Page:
With the explosive expansion of small cells to sustain mobile traffic growth for ubiquitous access, operation expenditure (OpEx) such as electric charge caused by power consumption over wireless cellular networks has severely increased. In particular, the power consumption of base stations (BSs) has been recognized as a significant factor in inducing environment problems such as greenhouse gas (GHG) emissions. Moreover, products of information and communication technology (ICT) account for 10% of global electricity generation. However, products powered by renewable energy sources (RESs) are free of CO2 emissions. Off-grid BSs (i.e., RES powered BSs) are recently emerging in wireless cellular networks. However, since RESs with intermittent generation are uncontrollable and unpredictable, reliable power distribution for BS operation is not guaranteed. In an effort to overcome the problem of unreliable power supply, we propose a power distribution mechanism for off-grid BS operation. Here, we consider traffic load dependent power consumption models and BSs that have different traffic profiles and their own batteries with different capacities. We assume the BS's traffic load follows a Poisson distribution.
First, we propose a multiple power distribution scheme (M-PDS) where BSs can be powered by other non-home retailers when the home retailer's generation is lacking. Due to the environment of multiple retailers, we differentiate the priority of unit power cost between home and non-home retailers. For M-PDS, we define a multiple power distribution utility function (M-PDU) that uses a method to extract the cellular provider's power cost from a satisfaction function of the power distribution. The M-PDS uses Largrange multipliers and dual decomposition, and divides the master problem into subproblems. Through repeated coordination of parameters between BSs and retailers, the optimal power distribution is then obtained heuristically, since we proved that the M-PDU is a concave function.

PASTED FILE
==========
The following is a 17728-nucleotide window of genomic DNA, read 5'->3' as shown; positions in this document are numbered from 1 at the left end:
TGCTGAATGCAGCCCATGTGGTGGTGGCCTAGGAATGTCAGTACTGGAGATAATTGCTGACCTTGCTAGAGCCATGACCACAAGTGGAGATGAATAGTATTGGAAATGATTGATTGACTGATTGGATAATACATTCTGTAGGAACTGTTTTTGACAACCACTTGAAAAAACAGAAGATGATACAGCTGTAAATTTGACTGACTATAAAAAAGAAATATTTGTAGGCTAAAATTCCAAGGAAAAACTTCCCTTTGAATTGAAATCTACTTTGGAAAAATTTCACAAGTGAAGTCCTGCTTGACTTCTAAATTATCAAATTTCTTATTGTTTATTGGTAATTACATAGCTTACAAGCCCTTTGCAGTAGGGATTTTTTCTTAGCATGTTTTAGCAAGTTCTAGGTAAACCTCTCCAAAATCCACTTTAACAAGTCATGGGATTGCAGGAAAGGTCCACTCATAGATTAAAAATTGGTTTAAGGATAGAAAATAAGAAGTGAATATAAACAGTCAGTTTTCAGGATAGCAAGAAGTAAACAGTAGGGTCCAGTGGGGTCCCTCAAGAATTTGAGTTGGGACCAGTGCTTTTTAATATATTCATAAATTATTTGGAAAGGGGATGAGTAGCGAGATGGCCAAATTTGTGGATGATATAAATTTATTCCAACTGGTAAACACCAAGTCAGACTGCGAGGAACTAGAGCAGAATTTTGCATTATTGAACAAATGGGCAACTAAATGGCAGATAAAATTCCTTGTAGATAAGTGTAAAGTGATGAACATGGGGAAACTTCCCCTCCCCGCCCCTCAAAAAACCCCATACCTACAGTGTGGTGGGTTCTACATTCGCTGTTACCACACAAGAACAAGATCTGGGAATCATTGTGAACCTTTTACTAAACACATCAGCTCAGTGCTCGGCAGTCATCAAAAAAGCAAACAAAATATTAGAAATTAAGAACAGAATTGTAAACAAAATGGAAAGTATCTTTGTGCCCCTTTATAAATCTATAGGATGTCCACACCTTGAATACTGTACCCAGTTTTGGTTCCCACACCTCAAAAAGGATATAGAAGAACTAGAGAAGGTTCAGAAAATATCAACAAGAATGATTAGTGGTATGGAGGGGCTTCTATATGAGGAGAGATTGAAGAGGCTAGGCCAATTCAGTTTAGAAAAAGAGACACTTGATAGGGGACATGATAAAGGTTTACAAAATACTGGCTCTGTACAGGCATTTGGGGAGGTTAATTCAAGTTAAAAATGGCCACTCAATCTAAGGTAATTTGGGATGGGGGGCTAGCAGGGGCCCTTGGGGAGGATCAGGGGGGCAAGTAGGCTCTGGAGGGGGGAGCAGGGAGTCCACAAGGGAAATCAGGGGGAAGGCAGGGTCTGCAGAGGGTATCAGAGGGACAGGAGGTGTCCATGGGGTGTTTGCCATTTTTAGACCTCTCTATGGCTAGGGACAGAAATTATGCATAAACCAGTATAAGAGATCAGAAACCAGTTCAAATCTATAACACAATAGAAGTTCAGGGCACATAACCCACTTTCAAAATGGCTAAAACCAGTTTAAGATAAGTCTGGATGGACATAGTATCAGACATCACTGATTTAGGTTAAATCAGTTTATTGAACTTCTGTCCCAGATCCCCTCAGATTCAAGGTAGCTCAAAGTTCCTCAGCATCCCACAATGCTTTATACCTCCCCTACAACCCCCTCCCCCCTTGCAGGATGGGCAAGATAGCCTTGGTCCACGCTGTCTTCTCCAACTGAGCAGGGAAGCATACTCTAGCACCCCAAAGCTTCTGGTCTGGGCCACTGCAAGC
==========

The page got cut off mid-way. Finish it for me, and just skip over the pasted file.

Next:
Second, to address the situation when insufficient power is supplied to BSs from energy harvesters, we design an energy outage (EO) probability and propose a new PDS to reduce EOs in off-grid BS operation. EOs can define that due to insufficient power supply, mobile users connecting to BSs cannot be guaranteed power demand or QoS. The EO probability can be calculated according to the required power demand through the BS's traffic and the input transmission power obtained by the total power supply. Here, we assume the interval of the BS's traffic arrival follows a uniform distribution. If EOs occur, RESs are difficult to use as the primary energy source. Accordingly, an EO-aware PDS (EO-PDS) is used to extract the EO probability from a satisfaction function for the BS's power demand and supply. The EO-PDS also uses Largrange multipliers and dual decomposition, and divides the master problem into subproblems. Then, through repeated coordination of parameters between BSs and energy harvesters, the optimal power distribution is obtained heuristically, since the EO-PDU is a concave function.
Using a MATLAB tool, we present a performance analysis of the M-PDS and EO-PDS. The existing PDS for the M-PDS in chapter 3 provides a power distribution to reduce $CO_2$ emissions as well as to increase the cellular provider's revenue in a hybrid power supply combining the main grid and RESs. Next, the conventional PDSs for the EO-PDS in chapter 4 are a low load (Low-) PDS that prioritizes the power distribution based on low traffic, and a fair load (Fair-) PDS that equally provides the power distribution to BSs. First, we analyze the performance for single and multiple cellular providers using the M-PDS. If a retailer's generation is insufficient, the M-PDS fixedly provides the power distribution. However, if the retailer's power generation is sufficient, the M-PDS provides the power distribution slightly proportional to the traffic load. If a cellular provider is sufficiently powered by the home retailer, the satisfaction is flat. However, if a cellular provider is insufficiently powered by the home retailer, the satisfaction is slightly proportional to the BS load. Furthermore, according to an increasing power distribution from a retailer with low unit power cost, the satisfaction of the power distribution is high. Next, using the quadratic energy cost model, the M-PDS for multiple cellular providers is compared with the conventional PDS. The M-PDS guarantees better satisfaction with around a minimum of 27.87% (macro BS) and 25.59% (remote radio head, RRH) at low load. Moreover, within power coverage the M-PDS reduces the total power cost for around 30.54% (macro BS) and 24.68% (RRH) at low load. Next, the EO-PDS guarantees satisfactory performance with around a minimum of 0.09% at Low- and Fair-PDSs, and with around a maximum of 17.32% at the Low-PDS. The optimal power distribution is inversely proportional to the traffic load and proportional to the BS's battery condition.